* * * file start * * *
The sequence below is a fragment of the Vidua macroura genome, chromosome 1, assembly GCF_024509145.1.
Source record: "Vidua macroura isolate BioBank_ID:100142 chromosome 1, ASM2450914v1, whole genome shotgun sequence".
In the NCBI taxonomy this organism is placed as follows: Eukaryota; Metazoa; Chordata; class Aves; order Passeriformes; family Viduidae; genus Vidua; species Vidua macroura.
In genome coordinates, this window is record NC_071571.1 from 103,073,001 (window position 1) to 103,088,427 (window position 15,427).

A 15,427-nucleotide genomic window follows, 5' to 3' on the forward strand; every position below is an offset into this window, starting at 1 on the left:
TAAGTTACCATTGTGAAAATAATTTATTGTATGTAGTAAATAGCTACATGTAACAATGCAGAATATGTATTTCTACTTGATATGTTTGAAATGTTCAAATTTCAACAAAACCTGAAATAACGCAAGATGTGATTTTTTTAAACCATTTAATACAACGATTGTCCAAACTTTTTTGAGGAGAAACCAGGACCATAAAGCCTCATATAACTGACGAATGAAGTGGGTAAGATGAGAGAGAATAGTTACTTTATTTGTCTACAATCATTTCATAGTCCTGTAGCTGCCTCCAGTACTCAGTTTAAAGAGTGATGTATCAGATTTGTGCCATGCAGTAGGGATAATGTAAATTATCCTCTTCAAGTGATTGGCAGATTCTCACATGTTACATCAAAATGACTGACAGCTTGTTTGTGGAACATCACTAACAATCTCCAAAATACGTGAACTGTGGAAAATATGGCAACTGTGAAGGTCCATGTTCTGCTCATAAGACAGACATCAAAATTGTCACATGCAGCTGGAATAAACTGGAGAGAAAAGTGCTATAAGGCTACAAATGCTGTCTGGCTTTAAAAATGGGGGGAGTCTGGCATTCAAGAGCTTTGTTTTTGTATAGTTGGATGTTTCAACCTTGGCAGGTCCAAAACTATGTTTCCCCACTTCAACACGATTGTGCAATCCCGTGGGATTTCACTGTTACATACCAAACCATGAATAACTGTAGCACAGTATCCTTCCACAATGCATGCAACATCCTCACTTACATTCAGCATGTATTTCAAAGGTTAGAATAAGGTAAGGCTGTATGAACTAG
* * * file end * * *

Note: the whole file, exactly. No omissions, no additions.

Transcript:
The sequence below is a fragment of the Vidua macroura genome, chromosome 1, assembly GCF_024509145.1.
Source record: "Vidua macroura isolate BioBank_ID:100142 chromosome 1, ASM2450914v1, whole genome shotgun sequence".
In the NCBI taxonomy this organism is placed as follows: Eukaryota; Metazoa; Chordata; class Aves; order Passeriformes; family Viduidae; genus Vidua; species Vidua macroura.
In genome coordinates, this window is record NC_071571.1 from 103,073,001 (window position 1) to 103,088,427 (window position 15,427).

A 15,427-nucleotide genomic window follows, 5' to 3' on the forward strand; every position below is an offset into this window, starting at 1 on the left:
TAAGTTACCATTGTGAAAATAATTTATTGTATGTAGTAAATAGCTACATGTAACAATGCAGAATATGTATTTCTACTTGATATGTTTGAAATGTTCAAATTTCAACAAAACCTGAAATAACGCAAGATGTGATTTTTTTAAACCATTTAATACAACGATTGTCCAAACTTTTTTGAGGAGAAACCAGGACCATAAAGCCTCATATAACTGACGAATGAAGTGGGTAAGATGAGAGAGAATAGTTACTTTATTTGTCTACAATCATTTCATAGTCCTGTAGCTGCCTCCAGTACTCAGTTTAAAGAGTGATGTATCAGATTTGTGCCATGCAGTAGGGATAATGTAAATTATCCTCTTCAAGTGATTGGCAGATTCTCACATGTTACATCAAAATGACTGACAGCTTGTTTGTGGAACATCACTAACAATCTCCAAAATACGTGAACTGTGGAAAATATGGCAACTGTGAAGGTCCATGTTCTGCTCATAAGACAGACATCAAAATTGTCACATGCAGCTGGAATAAACTGGAGAGAAAAGTGCTATAAGGCTACAAATGCTGTCTGGCTTTAAAAATGGGGGGAGTCTGGCATTCAAGAGCTTTGTTTTTGTATAGTTGGATGTTTCAACCTTGGCAGGTCCAAAACTATGTTTCCCCACTTCAACACGATTGTGCAATCCCGTGGGATTTCACTGTTACATACCAAACCATGAATAACTGTAGCACAGTATCCTTCCACAATGCATGCAACATCCTCACTTACATTCAGCATGTATTTCAAAGGTTAGAATAAGGTAAGGCTGTATGAACTAG